TAGT convenes in Austin for Leadership Conference The Texas Association for the Gifted and Talented hosted its annual Leadership Conference in April. The gathering focuses on best practices and promising programs.
Debi Torres of Austin ISD and Julie Martin of Frisco ISD. Priscilla Lurz of Northside ISD and Gerry Charlebois of Carrollton-Farmers Branch ISD.
Christina Dearman of Denton ISD, Janice Fall of Belton ISD and Janice DeLisle of Lovejoy ISD.
Cheryl Beard of Garland ISD and Linda Rawlings of Eanes ISD. Robin Wright and Lori Gruwell of New Braunfels ISD with Shelly Crowford of Comal ISD.
Todd Kettler of the University of North Texas, Gregory Reeves of ESC Region 17 and Kay Shurtief ESC Region 10.
Janet Anders, Wendy Kruse and Jenna Whatley, all of Prosper ISD. 6
Texas School Business • June 2014
Mitchell Morkin of Dallas ISD, Nicole Clark of Dumas ISD and Jeanette Spaon of Fort Bend ISD.
THE LAW DAWG – Unleashed by Jim Walsh
The case of the ‘Bad Kid Fort’
ur story begins on Dec. 6, 2012, in Parkersburg High School, W.V. We don’t know a lot about the student in this case. We know that he had an IEP, apparently due to autism. According to the report from the Office for Civil Rights (OCR), the student was “having trouble staying focused” during an eighth-period history class. The teacher responded to this by placing the student inside of a large Smartboard box, which she labeled “Bad Kid Fort.” The box was not entirely enclosed; the teacher had placed long cardboard planks on top of the box for a “roof.” There was a 2-inch gap in the front, which enabled the boy to see the teacher and the Smartboard at the front of the class. The student spent 15 minutes in the “fort.” The student’s father complained about this incident on Jan. 3, 2013. The principal immediately conducted an investigation and held a meeting with the student, the history teacher and another teacher on Jan. 5, 2013. By that time, the family already had filed a child abuse complaint. The West Virginia Department of Health and Human Resources concluded that this incident was not child abuse. This finding came after statements were taken from the student, the parent, the principal, the history teacher and several student witnesses. The kids reported that the alleged “bad kid” was laughing during the incident and did not appear upset. The principal’s investigation led to the same conclusion. The kids told the principal that the “bad kid” was laughing about having “his own fort.” In fact, when the teacher threatened to put another student in the fort, our “bad kid” objected: “No, it’s mine.” But that was on the day of the incident. Later, the student became a victim. He claimed that he was horribly embarrassed. His 15 minutes “in the box” had destroyed his ability to trust teachers. He also reported that the other kids teased him and called him ugly names. A special education teacher worked with the student on this, teaching him strategies to deal with teasing. On top of that, the school admonished the student who had teased him,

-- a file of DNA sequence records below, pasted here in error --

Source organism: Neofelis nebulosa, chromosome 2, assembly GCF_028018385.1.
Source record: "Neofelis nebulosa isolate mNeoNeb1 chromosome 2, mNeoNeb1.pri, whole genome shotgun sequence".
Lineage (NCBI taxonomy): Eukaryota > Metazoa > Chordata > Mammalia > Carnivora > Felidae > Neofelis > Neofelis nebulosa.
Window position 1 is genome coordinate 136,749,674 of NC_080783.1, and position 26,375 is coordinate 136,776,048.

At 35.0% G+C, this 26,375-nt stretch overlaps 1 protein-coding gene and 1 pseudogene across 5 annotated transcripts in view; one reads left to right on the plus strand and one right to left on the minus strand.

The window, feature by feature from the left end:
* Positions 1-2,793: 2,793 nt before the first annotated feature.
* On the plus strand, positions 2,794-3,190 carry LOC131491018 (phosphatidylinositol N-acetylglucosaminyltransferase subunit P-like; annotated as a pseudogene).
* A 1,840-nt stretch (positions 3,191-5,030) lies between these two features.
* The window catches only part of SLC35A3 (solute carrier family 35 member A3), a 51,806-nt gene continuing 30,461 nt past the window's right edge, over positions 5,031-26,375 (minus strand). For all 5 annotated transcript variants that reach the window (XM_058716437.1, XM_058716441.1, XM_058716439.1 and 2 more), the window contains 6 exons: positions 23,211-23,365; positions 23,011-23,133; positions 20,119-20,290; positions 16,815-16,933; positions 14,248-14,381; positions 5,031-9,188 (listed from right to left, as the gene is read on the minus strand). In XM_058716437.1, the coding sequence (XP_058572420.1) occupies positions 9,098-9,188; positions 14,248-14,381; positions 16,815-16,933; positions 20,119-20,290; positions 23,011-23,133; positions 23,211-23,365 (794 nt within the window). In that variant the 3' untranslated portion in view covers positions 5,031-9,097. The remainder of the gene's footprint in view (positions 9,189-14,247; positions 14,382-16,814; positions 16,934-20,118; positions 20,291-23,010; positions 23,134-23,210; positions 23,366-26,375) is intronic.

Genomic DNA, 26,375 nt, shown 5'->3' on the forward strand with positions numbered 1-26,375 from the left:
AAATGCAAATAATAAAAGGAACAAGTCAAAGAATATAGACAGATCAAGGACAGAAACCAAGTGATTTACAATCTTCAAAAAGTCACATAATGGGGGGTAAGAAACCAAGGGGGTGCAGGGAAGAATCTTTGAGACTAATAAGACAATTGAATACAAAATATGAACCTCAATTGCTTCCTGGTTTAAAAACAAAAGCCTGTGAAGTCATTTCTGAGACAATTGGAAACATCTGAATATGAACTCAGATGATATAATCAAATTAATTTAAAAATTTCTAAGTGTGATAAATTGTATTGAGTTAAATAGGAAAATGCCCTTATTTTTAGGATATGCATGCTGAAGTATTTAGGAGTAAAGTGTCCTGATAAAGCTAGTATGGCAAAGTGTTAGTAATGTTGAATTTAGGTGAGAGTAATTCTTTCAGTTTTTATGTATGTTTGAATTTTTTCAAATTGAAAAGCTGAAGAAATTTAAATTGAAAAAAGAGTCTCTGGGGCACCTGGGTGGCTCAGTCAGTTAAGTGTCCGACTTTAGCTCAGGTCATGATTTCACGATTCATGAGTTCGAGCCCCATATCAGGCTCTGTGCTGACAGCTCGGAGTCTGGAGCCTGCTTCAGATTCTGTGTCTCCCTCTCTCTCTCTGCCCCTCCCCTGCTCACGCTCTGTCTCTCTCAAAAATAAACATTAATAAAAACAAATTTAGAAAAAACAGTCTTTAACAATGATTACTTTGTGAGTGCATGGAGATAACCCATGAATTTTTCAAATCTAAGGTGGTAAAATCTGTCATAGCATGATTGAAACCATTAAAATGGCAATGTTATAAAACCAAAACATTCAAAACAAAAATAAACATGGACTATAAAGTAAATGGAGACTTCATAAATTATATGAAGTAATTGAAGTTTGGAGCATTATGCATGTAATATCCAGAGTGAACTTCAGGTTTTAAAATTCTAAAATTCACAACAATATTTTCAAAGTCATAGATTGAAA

and there were no further incidents. The district did other things to respond to this incident as well. The student “victim” was moved to another history class, as requested by the parent. The superintendent apologized to the parent and suspended the history teacher without pay for five days. If that strikes you as a pretty good response from the school, you obviously don’t work for the OCR. OCR found that the district made one major mistake: It failed to notify the parent of the outcome of its investigation. In OCR speak, this means that the district “did not provide an adequate, prompt and equitable disability discrimination grievance procedure.” This error would be viewed as a violation of 504 only if the underlying incident was construed to be illegal harassment. OCR said that it was. Even though the student laughed it off, even though there was no impact on his grades, even though the student was not excluded from any school activity, even though the incident lasted for all of 15 minutes, the district was guilty of creating a “hostile environment” that was “sufficiently severe to interfere with the Student’s ability to participate in the school’s program.” Oh boy. You would think that our Department of Education might trust that competent principals and superintendents can address instances of poor judgment by teachers without such helpful oversight. But this instance of government overreach communicates a complete lack of trust in educational professionals. Moreover, it reinforces “victim” mentality for a student, instead of helping him or her develop social skills to deal with life’s rough edges. We should be teaching resilience, not victimology. We should have a Department of Education that understands the term used by the courts in cases like this: “de minimis.” That’s Latin for “get over it.” JIM WALSH is an attorney with Walsh Anderson Gallegos Green and Treviño P.C. He can be reached at jwalsh@wabsa. com. You can also follow him on Twitter: @jwalshtxlawdawg.